54

We have a lot of setup JS code that defines panels, buttons, etc that will be used in many other JS files.

Typically, we do something like:

grid.js

var myGrid = .....

combos.js

var myCombo = .....

Then, in our application code, we:

application.js

function blah() {
    myGrid.someMethod()
}

someother.js

function foo() {
    myCombo.someMethod();
    myGrid.someMethod();
}

So, should we be using the var myGrid or is better to use window.myGrid

What's the difference?

0

7 Answers 7

63

A potentially important difference in functionality is that window.myGrid can be deleted, and var myGrid can not.

var test1 = 'value';
window.test2 = 'value';


console.log( delete window.test1 ); // false ( was not deleted )
console.log( delete window.test2 ); // true  ( was deleted )


console.log( test1 );  // 'value'         ( still accessible )
console.log( test2 );  // ReferenceError  ( no longer exists )
3
  • 11
    This is the best answer, on the basis that it actually answers the question. Jun 26, 2014 at 9:27
  • "var" appears to call Object.defineProperty with configurable=false Oct 22, 2014 at 0:33
  • 1
    in the property descriptor, configurable:false is the only difference. See (jsbin.com/zazuzi/edit?js,console) Now, why is there this difference? It seems to be answered here (developer.mozilla.org/en-US/docs/Web/JavaScript/Reference/…), where it says delete is only effective on an object's properties. It has no effect on variable or function names. The fact that a global variable does reside on the global object is an "implementation" detail, but the intent and characterization of a declared variable is preserved via the configurable flag.
    – Joe Hanink
    Feb 24, 2016 at 18:08
43

I would suggest creating a namespace variable var App = {};

App.myGrid = ...

That way you can limit the pollution of the global namespace.

EDIT: Regarding the number of variables issue - 2 possible solutions come to mind:

  1. You can further namespace them by type(Grids, Buttons, etc) or by relationship(ClientInfoSection, AddressSection, etc)
  2. You encapsulate your methods in objects that get instantiated with the components you have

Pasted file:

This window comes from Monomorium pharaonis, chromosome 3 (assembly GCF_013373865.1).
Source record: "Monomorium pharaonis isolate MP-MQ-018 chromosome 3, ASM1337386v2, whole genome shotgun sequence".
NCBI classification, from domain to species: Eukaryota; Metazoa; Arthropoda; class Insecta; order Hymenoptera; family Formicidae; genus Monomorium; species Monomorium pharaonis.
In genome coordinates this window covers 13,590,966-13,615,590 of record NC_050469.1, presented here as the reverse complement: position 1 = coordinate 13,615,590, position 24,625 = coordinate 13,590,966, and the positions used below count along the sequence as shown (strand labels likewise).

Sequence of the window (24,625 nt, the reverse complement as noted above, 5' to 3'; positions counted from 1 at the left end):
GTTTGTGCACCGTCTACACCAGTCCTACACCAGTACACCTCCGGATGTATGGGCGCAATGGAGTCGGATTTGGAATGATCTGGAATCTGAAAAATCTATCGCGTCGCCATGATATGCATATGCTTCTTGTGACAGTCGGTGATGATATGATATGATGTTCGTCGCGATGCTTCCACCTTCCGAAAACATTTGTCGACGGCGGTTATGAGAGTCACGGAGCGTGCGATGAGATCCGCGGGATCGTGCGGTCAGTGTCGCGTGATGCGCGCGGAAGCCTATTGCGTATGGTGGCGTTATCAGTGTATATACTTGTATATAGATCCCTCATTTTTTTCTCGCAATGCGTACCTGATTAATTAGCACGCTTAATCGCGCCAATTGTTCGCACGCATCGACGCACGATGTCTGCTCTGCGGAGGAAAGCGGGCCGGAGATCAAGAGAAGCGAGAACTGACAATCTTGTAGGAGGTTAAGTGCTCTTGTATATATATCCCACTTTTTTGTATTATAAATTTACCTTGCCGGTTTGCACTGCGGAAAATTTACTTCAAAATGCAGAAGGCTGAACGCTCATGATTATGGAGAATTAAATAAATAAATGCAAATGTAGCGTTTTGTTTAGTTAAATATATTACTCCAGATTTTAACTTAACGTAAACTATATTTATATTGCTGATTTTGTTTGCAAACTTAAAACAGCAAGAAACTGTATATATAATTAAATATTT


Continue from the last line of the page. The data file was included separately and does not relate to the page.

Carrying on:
ex: you have

function foo() {
    myCombo.someMethod();
    myGrid.someMethod();
}

becomes:

var Foo = function(combo, grid) {
    var myCombo = combo;//will be a private property
    this.myGrid = grid;//will be a public property
    this.foo = function() {//public method
        myCombo.someMethod();
        myGrid.someMethod();
    }
}
App.myFoo = new Foo(someCombo, someGrid);
App.myFoo.foo();

this way you limit the amount of little objects and only expose what you need (namely the foo function)

PS: if you need to expose the internal components then add them to this inside the constructor function

6
  • 1
    +1 This is what my answer would have been. This also has the benefit of creating a unique name that will identify your app from somebody else's.
    – qw3n
    Aug 1, 2011 at 20:57
  • 1
    I like this idea. However, is it still practical if we have literally hundreds or maybe even thousands of little objects like buttons, number fields, etc all inside the App global?
    – cbmeeks
    Aug 2, 2011 at 12:30
  • 1
    @cbmeeks well no one stops you from further namepacing you variables App.Grids.myGrid etc
    – Liviu T.
    Aug 2, 2011 at 12:54
  • 1
    So... just to be clear (four years later), your answer is var. All this business about namespacing is really orthogonal to the question. The namespace itself is still a global variable and has to be created with one method or the other.
    – harpo
    Oct 27, 2014 at 4:38
  • 1